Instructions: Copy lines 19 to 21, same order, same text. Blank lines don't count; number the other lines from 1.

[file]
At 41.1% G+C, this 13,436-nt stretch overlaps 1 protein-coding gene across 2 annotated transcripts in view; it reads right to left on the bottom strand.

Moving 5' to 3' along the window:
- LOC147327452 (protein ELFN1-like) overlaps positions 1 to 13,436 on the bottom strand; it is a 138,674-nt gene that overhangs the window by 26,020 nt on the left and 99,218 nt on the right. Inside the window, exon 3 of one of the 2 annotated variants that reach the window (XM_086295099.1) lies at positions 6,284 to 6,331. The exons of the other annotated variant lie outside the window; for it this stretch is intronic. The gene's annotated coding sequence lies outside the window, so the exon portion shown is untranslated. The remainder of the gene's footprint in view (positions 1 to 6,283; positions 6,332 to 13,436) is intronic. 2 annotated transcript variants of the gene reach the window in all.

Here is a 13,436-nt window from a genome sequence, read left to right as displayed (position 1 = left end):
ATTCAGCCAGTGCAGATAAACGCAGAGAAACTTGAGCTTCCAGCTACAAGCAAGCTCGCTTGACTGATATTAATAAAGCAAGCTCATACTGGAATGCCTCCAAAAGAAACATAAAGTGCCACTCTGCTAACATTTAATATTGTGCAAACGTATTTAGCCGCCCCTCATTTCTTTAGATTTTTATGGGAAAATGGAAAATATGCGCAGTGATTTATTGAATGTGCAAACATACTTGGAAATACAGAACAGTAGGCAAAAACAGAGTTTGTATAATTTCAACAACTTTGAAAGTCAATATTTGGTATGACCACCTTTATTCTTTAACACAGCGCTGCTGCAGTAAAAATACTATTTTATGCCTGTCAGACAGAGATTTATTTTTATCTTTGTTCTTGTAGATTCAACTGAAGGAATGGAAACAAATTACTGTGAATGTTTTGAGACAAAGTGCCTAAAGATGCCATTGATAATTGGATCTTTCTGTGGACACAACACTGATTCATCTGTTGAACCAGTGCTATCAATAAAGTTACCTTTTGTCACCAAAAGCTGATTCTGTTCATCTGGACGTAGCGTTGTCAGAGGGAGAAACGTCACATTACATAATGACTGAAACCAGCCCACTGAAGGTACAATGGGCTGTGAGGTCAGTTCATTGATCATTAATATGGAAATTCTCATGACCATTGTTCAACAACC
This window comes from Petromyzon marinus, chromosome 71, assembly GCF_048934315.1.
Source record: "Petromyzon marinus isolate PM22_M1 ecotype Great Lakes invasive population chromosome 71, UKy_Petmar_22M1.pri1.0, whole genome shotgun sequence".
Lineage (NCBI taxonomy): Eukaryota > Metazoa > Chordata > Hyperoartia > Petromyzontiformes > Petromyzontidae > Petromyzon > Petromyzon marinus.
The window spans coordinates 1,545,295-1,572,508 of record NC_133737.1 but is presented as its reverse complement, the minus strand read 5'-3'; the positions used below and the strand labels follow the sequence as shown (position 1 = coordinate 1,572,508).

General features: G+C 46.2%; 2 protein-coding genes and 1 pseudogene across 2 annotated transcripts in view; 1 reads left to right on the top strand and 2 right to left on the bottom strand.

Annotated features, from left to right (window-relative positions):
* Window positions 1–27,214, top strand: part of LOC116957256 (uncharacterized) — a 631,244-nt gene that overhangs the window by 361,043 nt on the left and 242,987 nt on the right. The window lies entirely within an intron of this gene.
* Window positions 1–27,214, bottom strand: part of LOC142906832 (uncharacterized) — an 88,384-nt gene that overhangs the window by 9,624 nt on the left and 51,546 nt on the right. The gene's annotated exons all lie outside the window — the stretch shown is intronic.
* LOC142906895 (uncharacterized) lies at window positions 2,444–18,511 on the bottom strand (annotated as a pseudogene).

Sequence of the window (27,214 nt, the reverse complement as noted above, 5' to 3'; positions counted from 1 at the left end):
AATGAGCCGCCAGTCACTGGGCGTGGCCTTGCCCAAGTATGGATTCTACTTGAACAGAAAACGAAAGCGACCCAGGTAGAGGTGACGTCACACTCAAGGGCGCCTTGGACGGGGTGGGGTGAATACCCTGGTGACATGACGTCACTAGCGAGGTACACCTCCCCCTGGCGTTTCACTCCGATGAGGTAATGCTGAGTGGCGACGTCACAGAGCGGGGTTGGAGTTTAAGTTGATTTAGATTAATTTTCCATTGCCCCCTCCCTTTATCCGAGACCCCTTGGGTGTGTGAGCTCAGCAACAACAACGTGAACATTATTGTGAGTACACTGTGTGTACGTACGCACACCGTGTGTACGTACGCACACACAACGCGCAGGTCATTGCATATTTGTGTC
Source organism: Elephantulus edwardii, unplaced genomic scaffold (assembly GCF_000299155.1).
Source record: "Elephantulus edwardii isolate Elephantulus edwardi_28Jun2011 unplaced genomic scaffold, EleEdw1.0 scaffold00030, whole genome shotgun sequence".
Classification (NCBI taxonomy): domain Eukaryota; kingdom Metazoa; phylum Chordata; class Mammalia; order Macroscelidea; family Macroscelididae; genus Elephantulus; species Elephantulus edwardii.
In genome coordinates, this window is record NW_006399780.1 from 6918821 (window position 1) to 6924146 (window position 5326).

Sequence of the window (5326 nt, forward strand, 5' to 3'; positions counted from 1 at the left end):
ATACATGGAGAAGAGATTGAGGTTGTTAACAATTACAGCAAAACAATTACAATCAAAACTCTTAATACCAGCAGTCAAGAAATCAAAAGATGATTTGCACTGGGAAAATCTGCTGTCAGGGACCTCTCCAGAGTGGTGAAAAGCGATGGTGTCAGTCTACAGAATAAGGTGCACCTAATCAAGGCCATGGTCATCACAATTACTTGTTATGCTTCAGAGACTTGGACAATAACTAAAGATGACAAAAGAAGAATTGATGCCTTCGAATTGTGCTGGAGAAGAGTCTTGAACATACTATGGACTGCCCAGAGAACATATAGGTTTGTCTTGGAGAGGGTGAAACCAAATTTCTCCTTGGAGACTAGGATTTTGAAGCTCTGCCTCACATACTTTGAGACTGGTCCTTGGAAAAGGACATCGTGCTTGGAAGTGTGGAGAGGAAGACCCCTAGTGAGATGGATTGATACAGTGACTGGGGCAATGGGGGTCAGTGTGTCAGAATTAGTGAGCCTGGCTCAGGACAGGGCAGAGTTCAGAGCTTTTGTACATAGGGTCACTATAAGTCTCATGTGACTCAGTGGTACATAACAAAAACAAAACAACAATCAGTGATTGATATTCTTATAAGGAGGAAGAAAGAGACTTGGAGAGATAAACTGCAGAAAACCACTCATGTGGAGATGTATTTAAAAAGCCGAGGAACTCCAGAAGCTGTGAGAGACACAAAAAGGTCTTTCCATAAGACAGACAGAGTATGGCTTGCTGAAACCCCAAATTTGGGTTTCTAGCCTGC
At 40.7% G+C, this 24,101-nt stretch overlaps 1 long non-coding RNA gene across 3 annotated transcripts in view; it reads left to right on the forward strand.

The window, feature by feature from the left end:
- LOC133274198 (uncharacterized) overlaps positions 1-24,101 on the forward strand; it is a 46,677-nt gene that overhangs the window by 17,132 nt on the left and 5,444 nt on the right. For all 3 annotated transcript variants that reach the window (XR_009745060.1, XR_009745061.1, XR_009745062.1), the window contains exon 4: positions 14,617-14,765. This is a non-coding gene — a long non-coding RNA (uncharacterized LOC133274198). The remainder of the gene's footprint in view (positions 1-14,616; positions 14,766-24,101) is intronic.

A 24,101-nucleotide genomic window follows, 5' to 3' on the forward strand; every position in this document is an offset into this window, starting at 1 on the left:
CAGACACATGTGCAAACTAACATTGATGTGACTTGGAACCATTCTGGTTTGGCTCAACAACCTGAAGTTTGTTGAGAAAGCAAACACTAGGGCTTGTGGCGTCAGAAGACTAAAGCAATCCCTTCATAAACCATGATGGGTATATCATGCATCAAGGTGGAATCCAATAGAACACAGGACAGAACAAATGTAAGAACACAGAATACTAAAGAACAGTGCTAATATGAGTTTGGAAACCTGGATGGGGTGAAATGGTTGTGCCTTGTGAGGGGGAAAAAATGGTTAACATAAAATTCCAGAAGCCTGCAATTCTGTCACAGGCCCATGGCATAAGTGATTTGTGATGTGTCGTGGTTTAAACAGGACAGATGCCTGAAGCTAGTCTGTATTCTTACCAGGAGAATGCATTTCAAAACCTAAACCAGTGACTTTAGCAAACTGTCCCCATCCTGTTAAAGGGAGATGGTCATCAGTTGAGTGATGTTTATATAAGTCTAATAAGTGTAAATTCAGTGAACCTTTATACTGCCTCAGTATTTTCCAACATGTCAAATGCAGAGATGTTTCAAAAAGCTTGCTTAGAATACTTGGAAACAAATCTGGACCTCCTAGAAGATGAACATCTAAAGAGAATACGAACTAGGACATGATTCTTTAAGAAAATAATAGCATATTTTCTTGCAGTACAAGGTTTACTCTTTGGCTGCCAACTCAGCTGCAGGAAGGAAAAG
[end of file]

Classification (NCBI taxonomy): domain Eukaryota; kingdom Metazoa; phylum Chordata; class Mammalia; order Macroscelidea; family Macroscelididae; genus Elephantulus; species Elephantulus edwardii.
In genome coordinates, this window is record NW_006399780.1 from 6918821 (window position 1) to 6924146 (window position 5326).

Sequence of the window (5326 nt, forward strand, 5' to 3'; positions counted from 1 at the left end):